When the Volkswagen emissions scandal first blossomed as a front page news item, I was busy preparing a workshop on Rationalization and Corruption for a group of internal auditors. Presenting for internal auditors is very rewarding, because these people really care about reducing fraud and corruption, and are highly motivated to search out tools and strategies to reduce corruption inside their own organizations.
Developing my workshop, my mind kept returning to the emerging facts of the VW scandal.
Emergence of the VW Emissions Scandal
- In 2013 a U.S. group called the International Council on Clean Transportation (ICCT) decided to compare popular diesel-fuelled vehicles’ performance in emissions testing to on-the-road performance in the U.S.A. They had previously tested European automobiles, and expected to find that US emission levels would be lower, corresponding to stronger emissions standards in the United States. When the VW results came in, they discovered the VW had on-the-world emissions levels as much as 35 times the performance in the testing lab.
- In late September, 2015, the U.S. Environmental Protection Agency (EPA) alleged that VW had installed “defeat devices” on many of its diesel vehicles–a software cheat that sensed testing conditions and tricked the testing lab, giving fake emissions results. With this news, the scandal really broke in the media
- Shortly after the EPA allegations surfaced, on September 21 Martin Winterkorn, chair of the VW Group, responded to the EPA allegations by announcing he was “deeply sorry” VW had been shipping diesel vehicles with software settings designed to recognize when emissions were being tested and turn on emission controls, while also giving false readings indicating that the vehicles were compliant with nitrous oxide requirements when they were NOT. When the vehicles were not in the emissions testing mode, the software was set to turn off emissions controls so that the vehicles would show better fuel efficiency.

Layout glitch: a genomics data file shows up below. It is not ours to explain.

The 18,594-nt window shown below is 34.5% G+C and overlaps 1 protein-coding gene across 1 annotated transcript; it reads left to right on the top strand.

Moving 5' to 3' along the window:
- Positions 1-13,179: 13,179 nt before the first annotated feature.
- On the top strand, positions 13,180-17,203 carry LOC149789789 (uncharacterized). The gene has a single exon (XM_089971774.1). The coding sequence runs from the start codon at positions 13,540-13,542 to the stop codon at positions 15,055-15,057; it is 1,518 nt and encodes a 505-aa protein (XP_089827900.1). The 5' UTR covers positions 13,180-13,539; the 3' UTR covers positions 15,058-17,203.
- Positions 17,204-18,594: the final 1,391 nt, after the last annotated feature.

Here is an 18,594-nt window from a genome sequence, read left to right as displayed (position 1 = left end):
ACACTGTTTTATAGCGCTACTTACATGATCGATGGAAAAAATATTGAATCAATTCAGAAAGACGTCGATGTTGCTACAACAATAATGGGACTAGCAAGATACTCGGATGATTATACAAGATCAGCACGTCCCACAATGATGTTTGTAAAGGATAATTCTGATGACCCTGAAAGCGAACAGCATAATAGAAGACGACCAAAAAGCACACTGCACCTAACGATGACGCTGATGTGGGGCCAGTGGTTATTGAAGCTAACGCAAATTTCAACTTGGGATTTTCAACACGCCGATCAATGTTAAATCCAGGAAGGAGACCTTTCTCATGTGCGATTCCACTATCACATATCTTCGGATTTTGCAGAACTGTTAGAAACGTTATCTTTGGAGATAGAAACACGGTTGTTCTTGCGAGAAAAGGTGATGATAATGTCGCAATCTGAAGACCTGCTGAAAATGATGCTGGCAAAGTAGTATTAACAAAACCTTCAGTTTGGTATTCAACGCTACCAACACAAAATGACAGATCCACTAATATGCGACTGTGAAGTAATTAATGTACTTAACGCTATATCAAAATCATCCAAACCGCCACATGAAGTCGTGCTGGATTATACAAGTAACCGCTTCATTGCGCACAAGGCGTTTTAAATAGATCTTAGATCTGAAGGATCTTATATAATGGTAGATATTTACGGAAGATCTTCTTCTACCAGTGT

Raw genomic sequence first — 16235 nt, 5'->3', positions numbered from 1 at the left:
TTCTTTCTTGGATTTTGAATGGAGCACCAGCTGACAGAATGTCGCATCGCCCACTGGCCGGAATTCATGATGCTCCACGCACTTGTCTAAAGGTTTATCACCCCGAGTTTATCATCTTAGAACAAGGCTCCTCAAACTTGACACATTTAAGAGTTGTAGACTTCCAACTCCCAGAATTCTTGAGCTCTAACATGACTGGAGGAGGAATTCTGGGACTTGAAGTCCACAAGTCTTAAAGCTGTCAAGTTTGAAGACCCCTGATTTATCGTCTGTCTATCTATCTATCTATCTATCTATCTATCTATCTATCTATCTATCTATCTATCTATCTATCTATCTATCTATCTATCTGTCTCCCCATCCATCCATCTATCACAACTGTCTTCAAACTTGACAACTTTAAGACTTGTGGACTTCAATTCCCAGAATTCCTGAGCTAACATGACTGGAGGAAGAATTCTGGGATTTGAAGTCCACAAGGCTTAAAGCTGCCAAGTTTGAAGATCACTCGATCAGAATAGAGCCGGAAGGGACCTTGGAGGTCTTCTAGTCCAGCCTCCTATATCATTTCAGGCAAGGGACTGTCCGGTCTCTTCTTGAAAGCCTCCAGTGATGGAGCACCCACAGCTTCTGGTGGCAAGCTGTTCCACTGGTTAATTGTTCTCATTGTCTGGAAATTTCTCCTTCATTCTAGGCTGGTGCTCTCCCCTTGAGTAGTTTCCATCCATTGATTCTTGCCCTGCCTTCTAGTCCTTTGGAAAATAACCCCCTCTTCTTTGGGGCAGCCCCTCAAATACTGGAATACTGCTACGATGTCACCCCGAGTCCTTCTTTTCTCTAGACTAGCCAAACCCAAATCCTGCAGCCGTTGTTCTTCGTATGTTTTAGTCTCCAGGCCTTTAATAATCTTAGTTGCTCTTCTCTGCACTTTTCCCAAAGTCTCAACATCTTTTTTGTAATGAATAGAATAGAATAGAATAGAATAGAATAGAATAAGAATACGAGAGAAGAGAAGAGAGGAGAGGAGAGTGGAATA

- Winterkorn announced that VW would respond with “transparency and urgency” and ordered an external investigation. Two days later, he resigned as chair of the VW Group, saying that VW needs a “fresh start.”
- Shares of VW, previously the largest auto manufacturer in the world, plummeted in late September, losing as much as 30% of their market value, and VW has been scrambling to deal with organizing massive recalls around the world amid management changes, while attempting to regain the credibility and trust they had previously enjoyed, and resolve the emissions fraud problems.
- VW may have shipped as many as 11 million diesel vehicles worldwide with software “cheating” on nitrous oxide emission results, but on November 3, the situation got worse with the announcement they had “set carbon dioxide emissions and fuel consumption figures too low when certifying some models.”
Who knew … and when?
I’m sure I wasn’t alone in wondering who did know, and WHEN they knew. And, of particular interest to me, what went on inside the heads of those people responsible for beginning what VW itself admits was fraudulent misrepresentation of the truth about VW’s diesel emissions?
Details have been emerging over the last few weeks.
- The Guardian reported that Martin Winterkorn may have known about the emissions problem since spring, 2014. (October 23, 2015)
- Michael Horn, Volkswagen’s U. S. CEO, testified before a U. S. congressional committee that he was told about “possible emissions non-compliance” in the spring of 2014. He stated that he was told the non-compliance could be rectified. (International Business Times, October 8, 2015)
- A report appeared in the German language publication Billd am Sonntag explained from an engineer’s viewpoint how the emissions-cheating software came about. For those (including me) who aren’t fluent in German, The Verge summarizes some of the details, including the following translation of a portion of the German article…
The paper additionally claims that engineers couldn’t match former CEO Martin Winterkorn’s promise in 2012 that by 2015, carbon dioxide emissions from the company’s vehicles would be 30 percent lower than they were in 2006. Employees, fearing the results of undershooting expectations, apparently decided to doctor the emissions tests instead. (The Verge)
As more answers to the who, what, why, and when questions about the emissions scandal emerge, I’ll be adding articles to The Fraud Chronicles Volkswagen Emissions Scandal magazine on Flipboard.